Start exercising. No matter who you are or what your situation is, there are exercises that you can do. For example, DDP Yoga has a “Chair Force” workout for folks who cannot get up and exercise. You can find videos on YouTube loaded with great workouts for those who are sedentary. Lace up your shoes and start walking – you can start small just by doing one simple task you may have had your kids doing, such as walking to the mailbox each day to get your mail. You don’t need to being by going a mile, just add more steps than you had the previous day. I know that a serious ankle injury took me out for months but using plans designed for people who were chairbound and adapting them to my ability helped keep me from losing all the progress I’d previously made.

Improve your diet. This may sound like the same thing as losing weight, but actually, it’s not. When I say improve your diet, what I mean is to focus on nutritional value rather than just cutting calories or filling an empty void. Increase your intake of highly nutritious foods by adding good things like fruits, veggies, and protein. At the same time, remove empty calories like chips, candy, sugar, excess sodium, and simple carbs. This may or may not result in weight loss (but it probably will) however the point is to fuel your body well with things that are good for it.

These general good-health practices can greatly improve not only your physical health but also your mental well-being.

Alternatives to stockpiling medication

If you absolutely cannot manage to stockpile medication in your regular prescription, here are some options.

Stock up on a different med. There could be a different medication that works in the same way. Perhaps that med isn’t as good as the one you’re taking but it might be better than nothing. See if you can get a prescription for the alternative to stash away. Also, if your doctor changes you to a new medication, don’t throw the old one away. Put it back for just-in-case so you aren’t left completely high and dry.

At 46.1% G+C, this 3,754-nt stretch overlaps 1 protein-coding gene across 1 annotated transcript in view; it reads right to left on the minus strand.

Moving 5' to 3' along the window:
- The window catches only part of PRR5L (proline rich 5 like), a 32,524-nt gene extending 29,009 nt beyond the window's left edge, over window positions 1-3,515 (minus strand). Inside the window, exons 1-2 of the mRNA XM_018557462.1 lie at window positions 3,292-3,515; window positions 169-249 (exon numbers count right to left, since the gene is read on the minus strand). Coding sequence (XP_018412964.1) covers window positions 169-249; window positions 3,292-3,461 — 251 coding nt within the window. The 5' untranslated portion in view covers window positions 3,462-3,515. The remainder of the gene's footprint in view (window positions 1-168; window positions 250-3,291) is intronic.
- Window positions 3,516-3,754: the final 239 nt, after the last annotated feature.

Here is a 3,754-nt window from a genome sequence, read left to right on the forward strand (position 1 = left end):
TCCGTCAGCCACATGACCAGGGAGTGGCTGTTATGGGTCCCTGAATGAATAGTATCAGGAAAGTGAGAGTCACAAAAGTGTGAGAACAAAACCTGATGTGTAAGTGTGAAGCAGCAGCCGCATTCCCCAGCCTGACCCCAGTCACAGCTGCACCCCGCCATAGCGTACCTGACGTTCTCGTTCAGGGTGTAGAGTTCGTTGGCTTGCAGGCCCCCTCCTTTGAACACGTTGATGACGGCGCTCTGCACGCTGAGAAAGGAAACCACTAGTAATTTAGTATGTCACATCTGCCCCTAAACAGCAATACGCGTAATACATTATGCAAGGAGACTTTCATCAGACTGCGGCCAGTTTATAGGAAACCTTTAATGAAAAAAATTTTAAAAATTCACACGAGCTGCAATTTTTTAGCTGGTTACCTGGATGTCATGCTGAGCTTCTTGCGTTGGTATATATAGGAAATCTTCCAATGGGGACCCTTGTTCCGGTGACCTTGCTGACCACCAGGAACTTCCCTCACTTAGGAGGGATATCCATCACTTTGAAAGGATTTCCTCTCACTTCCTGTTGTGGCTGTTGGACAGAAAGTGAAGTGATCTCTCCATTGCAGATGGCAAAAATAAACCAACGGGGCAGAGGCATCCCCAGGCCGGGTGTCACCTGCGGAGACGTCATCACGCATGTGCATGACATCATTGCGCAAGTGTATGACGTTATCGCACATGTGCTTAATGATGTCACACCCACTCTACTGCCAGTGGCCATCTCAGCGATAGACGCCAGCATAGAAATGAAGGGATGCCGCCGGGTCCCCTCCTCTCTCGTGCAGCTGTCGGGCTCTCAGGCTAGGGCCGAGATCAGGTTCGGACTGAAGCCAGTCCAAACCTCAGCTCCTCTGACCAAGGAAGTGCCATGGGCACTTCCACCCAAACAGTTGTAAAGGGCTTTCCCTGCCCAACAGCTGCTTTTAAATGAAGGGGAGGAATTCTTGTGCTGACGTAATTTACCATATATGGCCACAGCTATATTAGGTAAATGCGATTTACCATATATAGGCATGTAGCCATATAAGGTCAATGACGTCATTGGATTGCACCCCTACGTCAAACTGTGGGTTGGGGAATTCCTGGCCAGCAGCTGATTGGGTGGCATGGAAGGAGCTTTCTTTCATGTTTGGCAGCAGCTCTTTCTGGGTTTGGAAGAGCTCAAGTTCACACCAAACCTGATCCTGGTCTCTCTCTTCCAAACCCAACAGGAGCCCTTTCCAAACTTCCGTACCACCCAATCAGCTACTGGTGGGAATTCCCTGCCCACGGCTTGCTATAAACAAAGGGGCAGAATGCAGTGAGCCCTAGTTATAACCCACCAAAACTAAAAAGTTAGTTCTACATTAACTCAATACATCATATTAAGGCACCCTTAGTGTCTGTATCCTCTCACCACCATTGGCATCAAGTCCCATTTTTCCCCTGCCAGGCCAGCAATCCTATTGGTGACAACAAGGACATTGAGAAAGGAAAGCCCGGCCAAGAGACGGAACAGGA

See an osteopath. This is a money-intensive choice because, often, insurance companies won’t work with osteopathic doctors or naturopathic doctors. But if you can afford it, you may find that a DO (doctor of osteopathic medicine) is easier to work with. One of the things they do differently than the conventional system is to listen to their patients. Generally, they spend more time in appointments and work with you to find solutions. DOs can prescribe conventional meds but can also help you to get free of those meds with lifestyle choices, diet, and supplements.

Look into natural remedies. Again, don’t make changes without the advice of your doctor. (I have to keep saying this if I don’t want to be actionably on the wrong side of the FDA.) But in the days before modern medicine, we had to do something to manage chronic illness, right? Look into options for natural remedies and stock up on those, even if you don’t change to them right now. There could be a tincture, a capsule, or a tea that will help if your medication is no longer available. Check out Cat Ellis’s course for more information.

See if there’s a nutritional solution. Some illnesses respond well to specific dietary plans. For example, I have a good friend who completely turned around her diabetes by following the Keto plan. I know another person who switched to Paleo to improve fatty liver disease. We all know that reducing sodium intake helps manage blood pressure. I’m not recommending a specific diet – do your own research and see what kind of nutritional plan might help you manage your own health concerns.

What do you in order to stockpile medication?

How do you stockpile medication? Do you have any strategies that have helped you reduce your dependence on prescription meds? Do you have any suggestions not mentioned here?

Let’s discuss it in the comments section.

About Daisy

Daisy Luther is a coffee-swigging, adventure-seeking, globe-trotting blogger. She is the founder and publisher of three websites.  1) The Organic Prepper, which is about current events, preparedness, self-reliance, and the pursuit of liberty; 2)  The Frugalite, a website with thrifty tips and solutions to help people get a handle on their personal finances without feeling deprived; and 3), an aggregate site where you can find links to all the most important news for those who wish to be prepared. Her work is widely republished across alternative media and she has appeared in many interviews.

Daisy is the best-selling author of 5 traditionally published books, 12 self-published books, and runs a small digital publishing company with PDF guides, printables, and courses at SelfRelianceand You can find her on FacebookPinterest, Gab, MeWe, Parler, Instagram, and Twitter.